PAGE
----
It’s fascinating how the students react to this. One of them said,
It’s your own interpretation. It’s not telling you what to think of it, it’s what you think of it.
She ended that with a rather embarrassed-looking smile. I can’t help wondering what it mean. It seems as if she thought that was a virtue of this piece, that it was good that it not be telling you what to think of it.
Our culture is unique in all history in that many of us think it is up to us to decide what to think of everything, especially aesthetic and moral matters. (When it comes to being the first to cross a newly constructed bridge, we tend to let engineers tell us what to think of it first.) This student apparently sees Jeff Koons’s display as an emphasized instance of that: each one of us is radically free to choose our own reaction to it.
Or are we? Sure, we can decide what to think of it in the sense of, I like it, it’s interesting, it’s stupid, or I’m bored. What we cannot think of it is that it is beautiful like a Manet painting, or that it is a technical accomplishment on the order of Michelangelo’s David. We cannot think it is about thinking, as we are bound to think of Rodin’s The Thinker. We cannot think that it conveys profundities like Dickens’s Tale of Two Cities or even non-propositional, musical depths such as we would hear in Mahler or Pat Metheny. There are limits: we are not free to think just anything about three basketballs suspended in a fish tank.
Nor can we think the artist’s thoughts after him. The students who tried to draw some meaning out of the display all came up with different explanations, all of which fit equally well. In this case it’s because the artist gave us precious little to go on. Yet it is also (probably intentionally) consistent with one prominent thread of postmodernism, which says “the author is dead:” the reader has no access whatever to the author’s (artist’s) thoughts and intentions, but only to the “construction” the reader herself places upon the work. The influential Roland Barthes essay that birthed that concept includes this:
Writing is the destruction of every voice, of every point of origin. Writing is that neutral, composite, oblique space where our subject slips away, the negative where all identity is lost, starting with the very identity of the body writing.
No doubt it has always been that way.
It seems Barthes would have us believe that his own voice has been destroyed, his entire identity lost in the negative of these words. I find that more than curious. Later he adds,
Once the Author is removed, the claim to decipher a text becomes quite futile. To give a text an Author is to impose a limit on that text, to furnish it with a final signified, to close the writing. writing ceaselessly posits meaning ceaselessly to evaporate it, carrying out a systematic exemption of meaning. In precisely this way literature (it would be better from now on to say writing), by refusing to assign a ‘secret’, an ultimate meaning, to the text (and to the world as text), liberates what may be called an anti-theological activity, an activity that is truly revolutionary since to refuse to fix meaning is, in the end, to refuse God and his hypostases-reason, science, law.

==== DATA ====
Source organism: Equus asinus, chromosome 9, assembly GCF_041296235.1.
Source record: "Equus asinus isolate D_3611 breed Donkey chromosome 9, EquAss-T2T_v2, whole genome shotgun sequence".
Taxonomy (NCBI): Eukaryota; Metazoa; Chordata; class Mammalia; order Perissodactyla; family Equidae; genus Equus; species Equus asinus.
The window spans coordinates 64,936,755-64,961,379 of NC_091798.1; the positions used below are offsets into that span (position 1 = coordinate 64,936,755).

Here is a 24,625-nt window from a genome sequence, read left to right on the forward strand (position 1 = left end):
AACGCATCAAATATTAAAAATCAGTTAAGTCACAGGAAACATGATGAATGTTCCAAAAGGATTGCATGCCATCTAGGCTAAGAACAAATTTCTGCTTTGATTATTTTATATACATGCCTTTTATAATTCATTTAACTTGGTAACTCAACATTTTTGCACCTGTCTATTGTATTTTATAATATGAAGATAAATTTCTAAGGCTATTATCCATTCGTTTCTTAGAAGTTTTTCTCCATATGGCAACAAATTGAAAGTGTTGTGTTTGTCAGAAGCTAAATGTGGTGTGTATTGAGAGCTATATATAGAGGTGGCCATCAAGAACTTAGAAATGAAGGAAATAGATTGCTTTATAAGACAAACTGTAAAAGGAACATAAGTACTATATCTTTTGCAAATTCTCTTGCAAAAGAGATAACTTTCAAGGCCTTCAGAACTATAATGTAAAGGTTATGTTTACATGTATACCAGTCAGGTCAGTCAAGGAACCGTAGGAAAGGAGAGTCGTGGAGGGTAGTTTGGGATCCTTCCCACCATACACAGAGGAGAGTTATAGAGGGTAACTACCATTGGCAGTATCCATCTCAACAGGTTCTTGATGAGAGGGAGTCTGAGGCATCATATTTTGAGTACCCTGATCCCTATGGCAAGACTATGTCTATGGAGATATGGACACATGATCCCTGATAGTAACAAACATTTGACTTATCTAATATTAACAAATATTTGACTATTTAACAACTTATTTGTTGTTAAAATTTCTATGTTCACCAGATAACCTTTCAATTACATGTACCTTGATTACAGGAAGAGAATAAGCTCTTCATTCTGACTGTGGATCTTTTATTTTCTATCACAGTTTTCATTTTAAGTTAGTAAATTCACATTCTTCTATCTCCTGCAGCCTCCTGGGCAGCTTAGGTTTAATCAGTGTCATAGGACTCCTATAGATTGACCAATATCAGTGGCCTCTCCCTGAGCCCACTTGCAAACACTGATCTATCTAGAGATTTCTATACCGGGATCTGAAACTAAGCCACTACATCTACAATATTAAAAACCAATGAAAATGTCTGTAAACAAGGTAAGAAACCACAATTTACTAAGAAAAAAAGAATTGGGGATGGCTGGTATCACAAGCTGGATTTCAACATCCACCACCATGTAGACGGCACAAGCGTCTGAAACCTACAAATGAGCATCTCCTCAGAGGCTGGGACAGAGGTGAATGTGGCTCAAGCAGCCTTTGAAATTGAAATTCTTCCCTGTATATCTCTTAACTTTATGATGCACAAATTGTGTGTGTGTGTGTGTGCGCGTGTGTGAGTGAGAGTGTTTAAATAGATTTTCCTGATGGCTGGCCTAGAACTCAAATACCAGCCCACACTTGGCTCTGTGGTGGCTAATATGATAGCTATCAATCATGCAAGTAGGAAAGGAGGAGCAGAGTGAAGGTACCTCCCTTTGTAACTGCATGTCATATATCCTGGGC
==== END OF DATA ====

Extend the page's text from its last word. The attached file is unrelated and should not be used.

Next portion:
To decipher a hanging trio of basketballs has its obvious challenges; but Barthes calls it futile to claim to decipher a text. There is no “secret” in words, no ultimate meaning. There is none in literature, none in art, none anywhere. It strikes me that the young woman’s assessment of the floating basketballs could be made just the same concerning anything: a light-pole, a mouse, a junkyard, a sunset. None of them tell you what to think of them. The difference with this display is that it stands in an art gallery where one expects to be told something. The silence is louder there.
Barthes takes his analysis in an explicitly “anti-theological” direction. He had to: for no author can be dead in Barthes’ sense if God is alive. God, whose self-revelation is pre-eminently given us in words and in the Word (logos, Jesus Christ, John 1:1), has made it so we can know him and one another through language. The knowledge we gain through language is not complete or perfect, nor is it the only knowledge we have of God or each other, but what we can know in this way we can know truly. God, the original Author, is not dead. The anti-theological world may be full of death, may in fact be nothing but animated death, but God’s world is saturated with fulness of life. Real persons and real relationships with one another can both be found in the language by which we communicate.
The student notices that the basketballs say nothing about themselves. She takes it as a singular fact, an unusual feature worth commenting on. This is because she knows by experience that art usually does have something to say. The artist and the author are not dead. Meaning and communication are not dead.
By commenting here you agree to abide by this site's discussion policy. Comments support Markdown language for your convenience. Each new commenter's first comment goes into moderation temporarily before appearing on the site. Comments close automatically after 120 days.
Copyright, Permissions, Marketing
Some books reviewed on this blog are attached to my account with Amazon’s affiliate marketing program, and I receive a small percentage of revenue from those sales.
Strictly Necessary Cookies
Strictly Necessary Cookie should be enabled at all times so that we can save your preferences for cookie settings.
If you disable this cookie, we will not be able to save your preferences. This means that every time you visit this website you will need to enable or disable cookies again.